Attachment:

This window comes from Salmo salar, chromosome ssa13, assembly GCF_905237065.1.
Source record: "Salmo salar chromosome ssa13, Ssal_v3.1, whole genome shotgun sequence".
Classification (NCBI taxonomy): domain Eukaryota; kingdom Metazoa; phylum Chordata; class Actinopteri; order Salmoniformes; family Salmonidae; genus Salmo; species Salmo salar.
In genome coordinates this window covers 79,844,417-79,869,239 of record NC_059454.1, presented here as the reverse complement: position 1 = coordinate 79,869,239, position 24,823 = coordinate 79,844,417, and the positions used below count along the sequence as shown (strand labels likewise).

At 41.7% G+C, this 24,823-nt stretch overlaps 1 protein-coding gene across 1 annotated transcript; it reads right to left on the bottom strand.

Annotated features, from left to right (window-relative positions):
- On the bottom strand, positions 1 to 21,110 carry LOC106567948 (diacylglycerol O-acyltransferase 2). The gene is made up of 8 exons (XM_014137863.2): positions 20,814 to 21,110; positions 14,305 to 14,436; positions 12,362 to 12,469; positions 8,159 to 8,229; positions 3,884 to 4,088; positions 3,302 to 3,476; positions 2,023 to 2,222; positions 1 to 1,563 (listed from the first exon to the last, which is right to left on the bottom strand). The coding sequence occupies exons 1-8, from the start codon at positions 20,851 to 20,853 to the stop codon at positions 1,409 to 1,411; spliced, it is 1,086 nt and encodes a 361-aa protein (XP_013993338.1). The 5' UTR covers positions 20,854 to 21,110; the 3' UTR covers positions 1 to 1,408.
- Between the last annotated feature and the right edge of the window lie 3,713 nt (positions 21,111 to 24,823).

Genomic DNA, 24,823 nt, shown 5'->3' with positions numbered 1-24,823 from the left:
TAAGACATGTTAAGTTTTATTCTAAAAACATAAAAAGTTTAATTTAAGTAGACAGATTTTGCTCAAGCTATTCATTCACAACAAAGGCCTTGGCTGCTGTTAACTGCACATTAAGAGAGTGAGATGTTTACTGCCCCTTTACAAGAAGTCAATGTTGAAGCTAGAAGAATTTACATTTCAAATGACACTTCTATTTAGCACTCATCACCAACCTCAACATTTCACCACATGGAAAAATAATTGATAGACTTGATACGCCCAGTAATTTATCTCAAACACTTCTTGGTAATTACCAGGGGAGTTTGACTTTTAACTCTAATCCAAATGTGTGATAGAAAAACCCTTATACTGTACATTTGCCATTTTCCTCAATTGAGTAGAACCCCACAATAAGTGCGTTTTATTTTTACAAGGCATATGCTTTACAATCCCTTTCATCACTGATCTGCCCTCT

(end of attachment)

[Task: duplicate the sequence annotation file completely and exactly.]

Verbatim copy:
This window comes from Salmo salar, chromosome ssa13, assembly GCF_905237065.1.
Source record: "Salmo salar chromosome ssa13, Ssal_v3.1, whole genome shotgun sequence".
Classification (NCBI taxonomy): domain Eukaryota; kingdom Metazoa; phylum Chordata; class Actinopteri; order Salmoniformes; family Salmonidae; genus Salmo; species Salmo salar.
In genome coordinates this window covers 79,844,417-79,869,239 of record NC_059454.1, presented here as the reverse complement: position 1 = coordinate 79,869,239, position 24,823 = coordinate 79,844,417, and the positions used below count along the sequence as shown (strand labels likewise).

At 41.7% G+C, this 24,823-nt stretch overlaps 1 protein-coding gene across 1 annotated transcript; it reads right to left on the bottom strand.

Annotated features, from left to right (window-relative positions):
- On the bottom strand, positions 1 to 21,110 carry LOC106567948 (diacylglycerol O-acyltransferase 2). The gene is made up of 8 exons (XM_014137863.2): positions 20,814 to 21,110; positions 14,305 to 14,436; positions 12,362 to 12,469; positions 8,159 to 8,229; positions 3,884 to 4,088; positions 3,302 to 3,476; positions 2,023 to 2,222; positions 1 to 1,563 (listed from the first exon to the last, which is right to left on the bottom strand). The coding sequence occupies exons 1-8, from the start codon at positions 20,851 to 20,853 to the stop codon at positions 1,409 to 1,411; spliced, it is 1,086 nt and encodes a 361-aa protein (XP_013993338.1). The 5' UTR covers positions 20,854 to 21,110; the 3' UTR covers positions 1 to 1,408.
- Between the last annotated feature and the right edge of the window lie 3,713 nt (positions 21,111 to 24,823).

Genomic DNA, 24,823 nt, shown 5'->3' with positions numbered 1-24,823 from the left:
TAAGACATGTTAAGTTTTATTCTAAAAACATAAAAAGTTTAATTTAAGTAGACAGATTTTGCTCAAGCTATTCATTCACAACAAAGGCCTTGGCTGCTGTTAACTGCACATTAAGAGAGTGAGATGTTTACTGCCCCTTTACAAGAAGTCAATGTTGAAGCTAGAAGAATTTACATTTCAAATGACACTTCTATTTAGCACTCATCACCAACCTCAACATTTCACCACATGGAAAAATAATTGATAGACTTGATACGCCCAGTAATTTATCTCAAACACTTCTTGGTAATTACCAGGGGAGTTTGACTTTTAACTCTAATCCAAATGTGTGATAGAAAAACCCTTATACTGTACATTTGCCATTTTCCTCAATTGAGTAGAACCCCACAATAAGTGCGTTTTATTTTTACAAGGCATATGCTTTACAATCCCTTTCATCACTGATCTGCCCTCT